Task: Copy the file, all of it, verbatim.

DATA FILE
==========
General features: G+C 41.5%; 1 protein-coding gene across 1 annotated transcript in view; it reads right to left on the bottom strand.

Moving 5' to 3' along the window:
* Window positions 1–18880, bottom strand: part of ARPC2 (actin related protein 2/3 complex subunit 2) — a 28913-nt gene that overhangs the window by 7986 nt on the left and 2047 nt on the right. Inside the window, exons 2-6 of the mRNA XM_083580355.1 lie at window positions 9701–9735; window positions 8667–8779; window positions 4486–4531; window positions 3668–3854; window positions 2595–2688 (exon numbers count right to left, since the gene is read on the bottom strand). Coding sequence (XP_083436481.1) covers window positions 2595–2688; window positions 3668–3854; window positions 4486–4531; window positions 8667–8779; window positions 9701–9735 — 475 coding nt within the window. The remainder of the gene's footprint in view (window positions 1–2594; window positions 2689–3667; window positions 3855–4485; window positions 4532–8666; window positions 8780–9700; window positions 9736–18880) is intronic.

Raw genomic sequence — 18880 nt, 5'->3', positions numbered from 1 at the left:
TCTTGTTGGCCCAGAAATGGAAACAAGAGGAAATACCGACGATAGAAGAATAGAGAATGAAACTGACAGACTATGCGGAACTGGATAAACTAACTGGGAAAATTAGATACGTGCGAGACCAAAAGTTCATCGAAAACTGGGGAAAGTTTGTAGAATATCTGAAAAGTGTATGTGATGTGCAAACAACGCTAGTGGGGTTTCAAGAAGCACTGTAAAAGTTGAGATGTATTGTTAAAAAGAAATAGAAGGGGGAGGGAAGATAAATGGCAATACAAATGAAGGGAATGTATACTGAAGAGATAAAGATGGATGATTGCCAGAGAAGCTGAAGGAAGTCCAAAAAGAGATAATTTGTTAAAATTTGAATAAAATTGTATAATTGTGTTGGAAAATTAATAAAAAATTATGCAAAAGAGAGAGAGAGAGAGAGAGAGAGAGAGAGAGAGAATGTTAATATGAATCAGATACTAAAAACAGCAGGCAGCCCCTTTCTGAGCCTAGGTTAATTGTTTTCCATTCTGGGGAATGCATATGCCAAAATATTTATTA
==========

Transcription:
General features: G+C 41.5%; 1 protein-coding gene across 1 annotated transcript in view; it reads right to left on the bottom strand.

Moving 5' to 3' along the window:
* Window positions 1–18880, bottom strand: part of ARPC2 (actin related protein 2/3 complex subunit 2) — a 28913-nt gene that overhangs the window by 7986 nt on the left and 2047 nt on the right. Inside the window, exons 2-6 of the mRNA XM_083580355.1 lie at window positions 9701–9735; window positions 8667–8779; window positions 4486–4531; window positions 3668–3854; window positions 2595–2688 (exon numbers count right to left, since the gene is read on the bottom strand). Coding sequence (XP_083436481.1) covers window positions 2595–2688; window positions 3668–3854; window positions 4486–4531; window positions 8667–8779; window positions 9701–9735 — 475 coding nt within the window. The remainder of the gene's footprint in view (window positions 1–2594; window positions 2689–3667; window positions 3855–4485; window positions 4532–8666; window positions 8780–9700; window positions 9736–18880) is intronic.

Raw genomic sequence — 18880 nt, 5'->3', positions numbered from 1 at the left:
TCTTGTTGGCCCAGAAATGGAAACAAGAGGAAATACCGACGATAGAAGAATAGAGAATGAAACTGACAGACTATGCGGAACTGGATAAACTAACTGGGAAAATTAGATACGTGCGAGACCAAAAGTTCATCGAAAACTGGGGAAAGTTTGTAGAATATCTGAAAAGTGTATGTGATGTGCAAACAACGCTAGTGGGGTTTCAAGAAGCACTGTAAAAGTTGAGATGTATTGTTAAAAAGAAATAGAAGGGGGAGGGAAGATAAATGGCAATACAAATGAAGGGAATGTATACTGAAGAGATAAAGATGGATGATTGCCAGAGAAGCTGAAGGAAGTCCAAAAAGAGATAATTTGTTAAAATTTGAATAAAATTGTATAATTGTGTTGGAAAATTAATAAAAAATTATGCAAAAGAGAGAGAGAGAGAGAGAGAGAGAGAGAGAGAGAATGTTAATATGAATCAGATACTAAAAACAGCAGGCAGCCCCTTTCTGAGCCTAGGTTAATTGTTTTCCATTCTGGGGAATGCATATGCCAAAATATTTATTA